Soy had been essential in East Asian and Southeast Asian cuisine even way before it was introduced to the Western world. Now, it’s gaining traction as an alternative protein source for vegetarian and vegan dishes.
Much is said about its value on the dining table, but what about its other applications in modern society?
Animal agriculture is meant to produce sources for high-quality protein such as meat, poultry, dairy, eggs and fish. To provide this much-needed protein, most of these animals would require high-protein nutrient sources, and soybeans can supply much of the protein they need.
Eighty per cent of a soybean is meal, which is the part that is mainly used to make the ingredients for human and animal food.
Soybean meal is one of the most important protein sources fed to farm animals and is the by-product of soybean oil extraction. Different kinds of soybean meal are produced depending on the kind of extraction process that the beans undergo.
The meal could then be classified into two main categories, namely the “high-protein” meal obtained from dehulled beans and may contain 47-49% protein and 3% crude fibre, and the “conventional” soybean meal that contains the hulls and has 43-44% protein. Most of the soybean meal processed for livestock feed go to poultry, but it is increasingly used for fish food as well.
Part of what makes a soybean such an effective protein source is because 20% of it is oil. Soybean oil is mainly extracted for food, but it can also be turned into biodiesel and Bioheat fuel.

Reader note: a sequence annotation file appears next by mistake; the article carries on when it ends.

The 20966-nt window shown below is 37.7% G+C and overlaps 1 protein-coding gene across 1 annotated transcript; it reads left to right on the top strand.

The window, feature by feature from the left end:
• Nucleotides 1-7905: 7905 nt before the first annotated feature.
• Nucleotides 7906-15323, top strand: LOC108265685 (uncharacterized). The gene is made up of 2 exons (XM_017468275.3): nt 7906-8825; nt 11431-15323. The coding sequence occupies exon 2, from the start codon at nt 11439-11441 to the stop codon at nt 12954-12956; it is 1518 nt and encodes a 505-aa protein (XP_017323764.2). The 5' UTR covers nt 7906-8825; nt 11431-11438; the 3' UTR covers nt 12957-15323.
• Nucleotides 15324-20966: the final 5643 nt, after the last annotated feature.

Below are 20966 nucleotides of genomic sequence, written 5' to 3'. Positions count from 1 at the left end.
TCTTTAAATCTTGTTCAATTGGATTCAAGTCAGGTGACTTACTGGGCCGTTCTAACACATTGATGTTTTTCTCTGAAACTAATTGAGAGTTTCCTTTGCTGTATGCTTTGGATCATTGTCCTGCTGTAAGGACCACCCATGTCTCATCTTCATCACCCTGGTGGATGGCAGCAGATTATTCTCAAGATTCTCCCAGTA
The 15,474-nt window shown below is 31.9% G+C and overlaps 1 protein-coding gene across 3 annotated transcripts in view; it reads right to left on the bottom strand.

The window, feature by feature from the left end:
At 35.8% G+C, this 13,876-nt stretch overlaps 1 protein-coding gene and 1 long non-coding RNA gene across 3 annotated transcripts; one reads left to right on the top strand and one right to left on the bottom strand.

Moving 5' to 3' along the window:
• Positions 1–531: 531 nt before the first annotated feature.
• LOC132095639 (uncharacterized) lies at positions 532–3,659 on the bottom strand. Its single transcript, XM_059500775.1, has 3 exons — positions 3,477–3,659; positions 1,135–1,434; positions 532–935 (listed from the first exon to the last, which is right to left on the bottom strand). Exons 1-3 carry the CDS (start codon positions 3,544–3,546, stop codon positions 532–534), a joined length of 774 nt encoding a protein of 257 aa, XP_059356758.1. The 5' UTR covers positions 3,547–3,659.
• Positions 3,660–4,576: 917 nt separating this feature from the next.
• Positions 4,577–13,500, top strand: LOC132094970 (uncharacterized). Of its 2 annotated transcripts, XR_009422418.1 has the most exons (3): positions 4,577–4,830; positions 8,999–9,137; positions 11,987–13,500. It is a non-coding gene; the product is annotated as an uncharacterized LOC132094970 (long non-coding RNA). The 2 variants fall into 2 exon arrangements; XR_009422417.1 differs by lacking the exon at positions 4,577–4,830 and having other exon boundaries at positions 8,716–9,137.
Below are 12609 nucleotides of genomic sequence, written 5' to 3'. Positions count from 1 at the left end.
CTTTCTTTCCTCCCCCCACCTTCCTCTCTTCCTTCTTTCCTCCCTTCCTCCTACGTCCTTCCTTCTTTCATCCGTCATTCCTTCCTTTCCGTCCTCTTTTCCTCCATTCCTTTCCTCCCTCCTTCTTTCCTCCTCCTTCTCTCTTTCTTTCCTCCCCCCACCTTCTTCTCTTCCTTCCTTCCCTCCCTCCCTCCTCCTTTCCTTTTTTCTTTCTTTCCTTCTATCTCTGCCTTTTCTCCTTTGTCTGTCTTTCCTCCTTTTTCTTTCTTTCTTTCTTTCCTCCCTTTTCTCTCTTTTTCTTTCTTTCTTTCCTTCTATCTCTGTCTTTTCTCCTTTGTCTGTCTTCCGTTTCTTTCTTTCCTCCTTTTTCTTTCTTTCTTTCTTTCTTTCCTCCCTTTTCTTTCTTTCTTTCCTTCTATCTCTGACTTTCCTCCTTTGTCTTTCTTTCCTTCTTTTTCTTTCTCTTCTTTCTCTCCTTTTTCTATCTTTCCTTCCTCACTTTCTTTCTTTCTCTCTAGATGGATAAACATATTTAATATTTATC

At a time where more emphasis is given on environmental awareness and sustainability, biodiesel provides an excellent alternative to the traditional fuels. It is clean-burning and renewable, and using biodiesel has many benefits that petroleum diesel cannot provide, including increased energy security and balance, better air quality, and safety.
Since biodiesel is produced domestically, relying more on it could mean lessening the risk of trade deficits, price changes and supply disruption, which are presently faced by the state because we depend heavily on foreign petroleum suppliers. It also has a positive energy balance, as it yields 4.56 units of energy for each unit of fossil energy consumed during its life cycle. Using biodiesel to fuel your vehicle lessens greenhouse gas (GHG) emissions as well. Because it is less combustible than petroleum diesel, biodiesel might be generally safer to handle, store and transport. In case it is spilled or released to the environment, it may cause a lot less damage than petroleum diesel.
Soybean oil is also used to replace petroleum when manufacturing industrial and consumer products, such as rubber, solvents, plastics, adhesives and even ink for large format printing services. This could make the manufacturing process safer by reducing the manufacturers’ dependency on petrochemicals that contain carcinogens. Products that were produced with soybean oil can also be more stable under high-heat conditions.
Locally sourcing a sustainable material that has a wide range of applications can be greatly beneficial for the economy and the environment. And though we already have a lot of uses for this mighty bean, there are still further studies being conducted to explore further uses for soy.